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New verification challenges

Paper published in the Journal of Nuclear Materials Management, Summer 2009, Volume XXXVII, No.4, and presented at the Annual Meeting of the Institute for Nuclear Materials Management, Tucson, 12-16 July 2009.

This paper presents the personal views of the author and not necessarily those of the Australian Government.


To date, nuclear verification efforts have largely focused on IAEA safeguards pursuant to the NPT. IAEA safeguards face a number of challenges, especially detection of undeclared nuclear activities - this will also be a major challenge for new verification missions, such as fissile material cut-off. In developing new verification missions, important lessons can be learnt from IAEA safeguards experience. This paper briefly outlines some of the new verification issues and challenges on the horizon.


Non-proliferation is not just an end in itself, but an essential contribution towards achieving a world free of nuclear weapons. This paper looks beyond the current IAEA safeguards system, and briefly outlines the new verification missions required in support of this broader goal.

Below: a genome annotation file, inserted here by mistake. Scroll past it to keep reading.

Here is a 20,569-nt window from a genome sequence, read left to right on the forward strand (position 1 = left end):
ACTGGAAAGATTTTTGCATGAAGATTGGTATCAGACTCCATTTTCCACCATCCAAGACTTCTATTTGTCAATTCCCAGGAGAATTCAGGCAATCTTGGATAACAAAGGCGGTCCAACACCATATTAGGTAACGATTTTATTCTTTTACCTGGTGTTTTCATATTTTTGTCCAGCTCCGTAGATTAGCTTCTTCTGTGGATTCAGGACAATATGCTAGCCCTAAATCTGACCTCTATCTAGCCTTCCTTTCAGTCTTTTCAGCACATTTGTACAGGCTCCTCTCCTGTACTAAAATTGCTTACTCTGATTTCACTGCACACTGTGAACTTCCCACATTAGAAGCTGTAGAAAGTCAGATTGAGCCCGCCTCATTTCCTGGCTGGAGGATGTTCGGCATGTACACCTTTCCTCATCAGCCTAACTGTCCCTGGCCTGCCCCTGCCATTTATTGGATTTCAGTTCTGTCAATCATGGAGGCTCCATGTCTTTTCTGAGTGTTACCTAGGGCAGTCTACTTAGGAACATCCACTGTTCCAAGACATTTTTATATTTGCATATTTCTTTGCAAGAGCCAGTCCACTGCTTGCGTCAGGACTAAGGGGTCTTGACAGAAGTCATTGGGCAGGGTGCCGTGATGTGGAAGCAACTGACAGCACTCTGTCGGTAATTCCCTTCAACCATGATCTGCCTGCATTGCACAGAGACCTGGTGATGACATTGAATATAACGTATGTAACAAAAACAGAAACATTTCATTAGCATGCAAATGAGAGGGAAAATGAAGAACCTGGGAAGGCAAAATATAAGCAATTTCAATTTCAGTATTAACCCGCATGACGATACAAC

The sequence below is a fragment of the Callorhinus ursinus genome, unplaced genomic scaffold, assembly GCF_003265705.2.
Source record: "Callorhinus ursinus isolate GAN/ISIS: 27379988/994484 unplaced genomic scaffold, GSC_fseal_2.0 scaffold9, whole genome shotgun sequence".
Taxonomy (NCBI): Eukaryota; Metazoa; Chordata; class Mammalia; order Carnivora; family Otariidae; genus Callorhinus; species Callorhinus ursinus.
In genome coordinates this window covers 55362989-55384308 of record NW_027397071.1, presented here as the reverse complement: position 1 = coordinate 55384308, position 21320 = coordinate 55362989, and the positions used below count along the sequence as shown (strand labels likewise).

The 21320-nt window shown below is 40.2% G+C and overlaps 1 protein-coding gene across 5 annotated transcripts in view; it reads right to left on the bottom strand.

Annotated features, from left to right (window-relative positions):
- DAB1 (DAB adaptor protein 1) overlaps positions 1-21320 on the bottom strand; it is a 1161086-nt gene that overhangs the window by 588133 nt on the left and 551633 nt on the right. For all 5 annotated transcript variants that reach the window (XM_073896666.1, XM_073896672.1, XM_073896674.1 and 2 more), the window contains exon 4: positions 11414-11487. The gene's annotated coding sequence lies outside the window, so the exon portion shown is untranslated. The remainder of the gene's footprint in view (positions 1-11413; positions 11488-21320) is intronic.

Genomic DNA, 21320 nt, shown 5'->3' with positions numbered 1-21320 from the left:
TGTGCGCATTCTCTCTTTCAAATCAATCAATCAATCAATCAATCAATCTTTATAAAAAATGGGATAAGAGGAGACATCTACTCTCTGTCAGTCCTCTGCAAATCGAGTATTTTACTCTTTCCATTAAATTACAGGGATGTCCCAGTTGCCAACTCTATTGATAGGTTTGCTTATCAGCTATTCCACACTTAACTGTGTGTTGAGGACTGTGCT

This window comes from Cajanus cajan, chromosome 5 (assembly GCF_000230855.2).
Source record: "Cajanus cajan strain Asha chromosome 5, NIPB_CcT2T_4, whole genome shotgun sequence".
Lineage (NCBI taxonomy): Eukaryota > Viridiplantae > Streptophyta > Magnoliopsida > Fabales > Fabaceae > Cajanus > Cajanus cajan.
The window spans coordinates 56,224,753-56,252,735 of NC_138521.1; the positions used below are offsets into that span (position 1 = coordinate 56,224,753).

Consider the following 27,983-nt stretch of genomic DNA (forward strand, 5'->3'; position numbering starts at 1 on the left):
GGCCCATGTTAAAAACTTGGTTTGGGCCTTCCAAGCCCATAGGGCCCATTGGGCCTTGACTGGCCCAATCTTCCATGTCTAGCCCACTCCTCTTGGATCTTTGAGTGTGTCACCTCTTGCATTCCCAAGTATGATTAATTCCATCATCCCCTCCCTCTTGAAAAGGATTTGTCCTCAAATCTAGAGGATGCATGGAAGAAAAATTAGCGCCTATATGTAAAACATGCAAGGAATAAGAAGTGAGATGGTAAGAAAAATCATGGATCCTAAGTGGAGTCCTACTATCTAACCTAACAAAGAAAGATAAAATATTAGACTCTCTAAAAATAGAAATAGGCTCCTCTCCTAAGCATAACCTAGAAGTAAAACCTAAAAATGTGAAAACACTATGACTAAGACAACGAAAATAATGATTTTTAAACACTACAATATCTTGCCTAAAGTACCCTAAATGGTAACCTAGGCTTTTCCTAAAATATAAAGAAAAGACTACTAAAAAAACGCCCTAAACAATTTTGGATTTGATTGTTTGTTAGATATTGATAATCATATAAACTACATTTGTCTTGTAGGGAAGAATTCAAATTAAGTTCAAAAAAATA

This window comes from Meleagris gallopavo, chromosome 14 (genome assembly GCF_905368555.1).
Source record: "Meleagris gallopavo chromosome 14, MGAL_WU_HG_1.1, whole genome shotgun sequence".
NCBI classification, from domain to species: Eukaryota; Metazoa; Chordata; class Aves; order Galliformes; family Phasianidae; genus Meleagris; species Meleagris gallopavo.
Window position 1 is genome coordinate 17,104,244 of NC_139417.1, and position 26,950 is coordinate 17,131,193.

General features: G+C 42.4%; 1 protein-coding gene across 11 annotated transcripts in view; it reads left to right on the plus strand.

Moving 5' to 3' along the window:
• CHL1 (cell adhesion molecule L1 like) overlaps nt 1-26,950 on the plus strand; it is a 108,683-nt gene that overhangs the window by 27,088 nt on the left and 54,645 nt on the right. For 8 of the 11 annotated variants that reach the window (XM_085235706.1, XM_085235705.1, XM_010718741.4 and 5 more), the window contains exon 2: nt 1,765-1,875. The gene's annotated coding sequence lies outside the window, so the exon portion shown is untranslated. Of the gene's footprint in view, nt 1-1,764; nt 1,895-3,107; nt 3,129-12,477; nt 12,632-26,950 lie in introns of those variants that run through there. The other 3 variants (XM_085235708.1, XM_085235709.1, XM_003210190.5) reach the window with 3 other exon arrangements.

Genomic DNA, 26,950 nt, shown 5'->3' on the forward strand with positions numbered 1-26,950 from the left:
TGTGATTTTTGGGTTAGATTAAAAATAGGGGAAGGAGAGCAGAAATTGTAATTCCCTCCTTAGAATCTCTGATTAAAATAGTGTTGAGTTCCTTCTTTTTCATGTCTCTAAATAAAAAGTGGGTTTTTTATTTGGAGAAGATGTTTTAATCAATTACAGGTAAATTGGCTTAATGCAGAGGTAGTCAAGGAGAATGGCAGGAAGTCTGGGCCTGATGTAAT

The maxim 'trust but verify' is of fundamental importance to nuclear arms control - to efforts to counter the spread of nuclear weapons and ultimately to eliminate them. Non-proliferation - the commitment not to acquire nuclear weapons, and disarmament - the commitment to phase out and eliminate nuclear weapons - both depend on the highest levels of confidence and trust amongst states. Confidence and trust are underpinned by verification - effective verification is essential to achieving a denuclearized world.